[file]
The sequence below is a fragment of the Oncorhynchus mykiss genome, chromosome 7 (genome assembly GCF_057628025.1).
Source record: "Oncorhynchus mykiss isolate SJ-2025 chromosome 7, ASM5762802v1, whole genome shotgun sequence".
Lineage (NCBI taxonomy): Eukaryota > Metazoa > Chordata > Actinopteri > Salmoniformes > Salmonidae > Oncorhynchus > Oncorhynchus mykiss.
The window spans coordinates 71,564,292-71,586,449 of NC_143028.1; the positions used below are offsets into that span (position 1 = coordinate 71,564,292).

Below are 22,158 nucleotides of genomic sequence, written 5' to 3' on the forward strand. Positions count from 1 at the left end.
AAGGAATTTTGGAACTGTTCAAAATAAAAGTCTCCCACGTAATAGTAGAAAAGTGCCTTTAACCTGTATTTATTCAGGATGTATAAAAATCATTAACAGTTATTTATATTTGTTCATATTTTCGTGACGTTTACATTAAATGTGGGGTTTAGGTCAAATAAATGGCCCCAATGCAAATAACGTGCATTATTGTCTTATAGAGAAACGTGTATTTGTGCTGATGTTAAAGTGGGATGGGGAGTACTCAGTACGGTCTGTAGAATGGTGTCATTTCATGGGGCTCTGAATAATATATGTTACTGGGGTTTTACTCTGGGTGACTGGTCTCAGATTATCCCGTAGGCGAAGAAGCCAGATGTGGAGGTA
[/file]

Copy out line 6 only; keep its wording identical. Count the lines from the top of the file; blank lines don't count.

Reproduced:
AAGGAATTTTGGAACTGTTCAAAATAAAAGTCTCCCACGTAATAGTAGAAAAGTGCCTTTAACCTGTATTTATTCAGGATGTATAAAAATCATTAACAGTTATTTATATTTGTTCATATTTTCGTGACGTTTACATTAAATGTGGGGTTTAGGTCAAATAAATGGCCCCAATGCAAATAACGTGCATTATTGTCTTATAGAGAAACGTGTATTTGTGCTGATGTTAAAGTGGGATGGGGAGTACTCAGTACGGTCTGTAGAATGGTGTCATTTCATGGGGCTCTGAATAATATATGTTACTGGGGTTTTACTCTGGGTGACTGGTCTCAGATTATCCCGTAGGCGAAGAAGCCAGATGTGGAGGTA